But other experts suggest that calculating a total value for a natural resource like the Great Barrier Reef may not provide the most useful information about its condition or what kinds of measures we should be taking to protect it.
“I think you’d be hard-pressed to find anyone in the world who’d say the world would be better off without the Great Barrier Reef,” said Eli Fenichel, an expert in the valuation of natural resources at Yale University, who was not involved with the report. “The important policy question is how much do we invest in it, and the answer to that is, well, how much do we improve the Great Barrier Reef with those investments, or what is the trajectory for value with the Great Barrier Reef and do we do something to change that?”
The report released Sunday aims to calculate the reef’s value as an asset to the nation of Australia, a project the authors say is more important now than ever. After suffering two straight years of unusually warm water temperatures and intense coral bleaching — which has caused widespread coral death on certain parts of the reef and bleaching along at least 900 miles of the 1,400-mile reef — scientists are increasingly concerned about the reef’s future.
“There has never been a more critical time to understand precisely what the reef contributes and, therefore, what we stand to lose without it,” the report states.
The authors incorporated data pulled from a number of previous Australian studies on tourism, recreation, fisheries and reef management activities, as well as new surveys that question the public’s feelings about the reef’s importance and their willingness to protect it. Altogether, the report concludes that the Great Barrier Reef added a total of $4.8 billion, or 6.4 billion Australian dollars, to the Australian economy between 2015 and 2016, mainly through the tourism industry.
And the report suggests that the reef’s total asset value comes to A$56 billion ($42.4 billion). Of that value, $22 billion comes from tourism and $2.4 billion comes from recreation. The other $18 billion sums up the reef’s worth to people who don’t actively visit it, but still value its existence in the world — this number can be thought of as the amount Australians would be willing to pay to prevent its destruction.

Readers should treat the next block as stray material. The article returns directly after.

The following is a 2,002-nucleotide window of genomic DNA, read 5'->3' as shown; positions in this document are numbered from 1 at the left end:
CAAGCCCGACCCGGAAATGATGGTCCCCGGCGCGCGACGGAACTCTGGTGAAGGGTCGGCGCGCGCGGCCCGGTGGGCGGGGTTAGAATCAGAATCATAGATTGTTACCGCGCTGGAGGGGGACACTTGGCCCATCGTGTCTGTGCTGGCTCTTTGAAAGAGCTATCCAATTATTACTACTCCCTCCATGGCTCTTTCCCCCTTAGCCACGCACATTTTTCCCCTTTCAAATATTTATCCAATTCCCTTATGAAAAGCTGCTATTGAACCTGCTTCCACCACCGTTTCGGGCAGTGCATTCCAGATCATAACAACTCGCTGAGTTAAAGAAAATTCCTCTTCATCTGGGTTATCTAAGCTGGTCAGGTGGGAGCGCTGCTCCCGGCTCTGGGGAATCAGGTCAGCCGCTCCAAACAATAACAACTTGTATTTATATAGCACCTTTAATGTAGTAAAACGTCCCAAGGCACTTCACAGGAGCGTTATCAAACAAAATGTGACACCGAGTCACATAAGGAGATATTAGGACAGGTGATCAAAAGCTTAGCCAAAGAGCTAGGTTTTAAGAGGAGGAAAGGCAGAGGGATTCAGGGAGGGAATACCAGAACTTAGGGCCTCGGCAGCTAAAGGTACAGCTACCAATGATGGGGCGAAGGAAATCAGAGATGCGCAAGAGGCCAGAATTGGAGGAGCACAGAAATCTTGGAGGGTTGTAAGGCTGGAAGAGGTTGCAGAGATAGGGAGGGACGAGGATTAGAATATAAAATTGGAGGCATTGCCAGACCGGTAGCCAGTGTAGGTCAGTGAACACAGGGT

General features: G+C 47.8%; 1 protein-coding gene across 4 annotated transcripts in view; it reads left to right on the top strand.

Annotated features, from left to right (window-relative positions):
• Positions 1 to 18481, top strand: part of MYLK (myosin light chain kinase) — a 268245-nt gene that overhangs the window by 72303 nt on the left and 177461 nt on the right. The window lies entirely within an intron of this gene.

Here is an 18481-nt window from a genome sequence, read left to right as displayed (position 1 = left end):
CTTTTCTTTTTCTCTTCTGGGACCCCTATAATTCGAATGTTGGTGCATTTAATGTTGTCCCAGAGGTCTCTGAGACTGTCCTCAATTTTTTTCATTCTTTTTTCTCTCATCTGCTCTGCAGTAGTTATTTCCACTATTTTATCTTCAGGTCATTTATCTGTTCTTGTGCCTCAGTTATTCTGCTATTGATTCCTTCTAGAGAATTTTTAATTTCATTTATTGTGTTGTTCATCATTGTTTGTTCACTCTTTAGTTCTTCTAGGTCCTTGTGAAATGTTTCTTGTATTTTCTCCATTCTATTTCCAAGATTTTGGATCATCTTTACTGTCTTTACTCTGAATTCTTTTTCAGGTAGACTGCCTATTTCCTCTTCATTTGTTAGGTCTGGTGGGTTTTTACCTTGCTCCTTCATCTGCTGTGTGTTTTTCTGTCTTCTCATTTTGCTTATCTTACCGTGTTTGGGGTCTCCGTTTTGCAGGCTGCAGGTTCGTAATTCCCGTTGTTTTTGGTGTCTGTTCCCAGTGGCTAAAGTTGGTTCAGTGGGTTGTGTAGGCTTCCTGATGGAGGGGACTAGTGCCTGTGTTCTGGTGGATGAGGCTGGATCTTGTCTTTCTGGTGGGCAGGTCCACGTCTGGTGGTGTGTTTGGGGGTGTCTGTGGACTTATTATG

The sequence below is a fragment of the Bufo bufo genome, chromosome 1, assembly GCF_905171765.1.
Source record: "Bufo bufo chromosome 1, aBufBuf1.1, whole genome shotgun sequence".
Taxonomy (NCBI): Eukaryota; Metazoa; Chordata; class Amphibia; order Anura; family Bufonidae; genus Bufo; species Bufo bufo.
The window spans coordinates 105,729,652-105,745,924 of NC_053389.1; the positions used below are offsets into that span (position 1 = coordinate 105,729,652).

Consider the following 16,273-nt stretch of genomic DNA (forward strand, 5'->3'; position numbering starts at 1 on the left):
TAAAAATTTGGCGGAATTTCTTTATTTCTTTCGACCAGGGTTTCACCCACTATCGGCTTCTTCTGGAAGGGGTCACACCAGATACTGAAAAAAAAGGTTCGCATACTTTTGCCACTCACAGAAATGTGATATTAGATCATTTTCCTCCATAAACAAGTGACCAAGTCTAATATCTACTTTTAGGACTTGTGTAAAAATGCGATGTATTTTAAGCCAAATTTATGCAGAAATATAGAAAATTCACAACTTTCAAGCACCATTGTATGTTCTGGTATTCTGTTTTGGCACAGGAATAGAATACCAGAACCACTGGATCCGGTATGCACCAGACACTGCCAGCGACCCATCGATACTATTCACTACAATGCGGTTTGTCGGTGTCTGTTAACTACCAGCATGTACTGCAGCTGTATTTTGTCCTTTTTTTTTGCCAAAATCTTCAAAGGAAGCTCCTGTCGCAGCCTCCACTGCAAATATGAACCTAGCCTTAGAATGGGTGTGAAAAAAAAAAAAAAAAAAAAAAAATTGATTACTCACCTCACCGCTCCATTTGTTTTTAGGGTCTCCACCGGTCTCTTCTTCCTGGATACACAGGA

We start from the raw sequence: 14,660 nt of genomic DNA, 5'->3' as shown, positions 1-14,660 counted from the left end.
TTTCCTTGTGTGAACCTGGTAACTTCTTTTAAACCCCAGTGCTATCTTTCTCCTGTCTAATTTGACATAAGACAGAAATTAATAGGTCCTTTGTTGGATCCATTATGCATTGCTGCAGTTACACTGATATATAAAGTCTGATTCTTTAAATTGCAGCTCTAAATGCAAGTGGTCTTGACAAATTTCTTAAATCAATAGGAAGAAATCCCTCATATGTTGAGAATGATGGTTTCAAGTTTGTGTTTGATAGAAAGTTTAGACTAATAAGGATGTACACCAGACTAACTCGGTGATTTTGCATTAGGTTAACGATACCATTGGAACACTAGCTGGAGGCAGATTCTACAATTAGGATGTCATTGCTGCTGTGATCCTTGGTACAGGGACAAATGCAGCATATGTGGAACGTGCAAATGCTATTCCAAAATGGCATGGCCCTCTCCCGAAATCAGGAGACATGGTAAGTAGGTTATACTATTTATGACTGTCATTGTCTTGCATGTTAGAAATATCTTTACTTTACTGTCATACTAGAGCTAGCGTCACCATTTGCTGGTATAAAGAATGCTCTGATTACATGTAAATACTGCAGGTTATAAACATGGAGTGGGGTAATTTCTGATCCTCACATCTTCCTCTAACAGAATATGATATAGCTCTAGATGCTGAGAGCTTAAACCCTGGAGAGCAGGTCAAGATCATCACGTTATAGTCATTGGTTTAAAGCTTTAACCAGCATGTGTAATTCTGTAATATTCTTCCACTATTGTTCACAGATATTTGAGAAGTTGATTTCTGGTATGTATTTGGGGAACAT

While 2.3 million Australians visit the Great Barrier Reef each year as tourists, “clearly the other 22 million place a value on the Reef too,” said lead report author John O’Mahony, an economist and partner with Deloitte Access Economics, in an email to The Washington Post.
The $42.4 billion estimate covers the reef’s asset value through the next 33 years — a time period that spans from now through the end of the Australian government’s Reef 2050 Long-Term Sustainability Plan, a framework for managing and protecting the reef through the year 2050.
The $42.4 billion value is worth more than 12 Sydney Opera Houses. However, Fenichel expressed concern about some of the factors included in this number, and whether they directly reflect the value of the reef. Certain jobs that benefit from the tourism industry, such as those related to hospitality or food service, could still potentially move and exist in other locations, even if the reef completely disappeared, he suggested.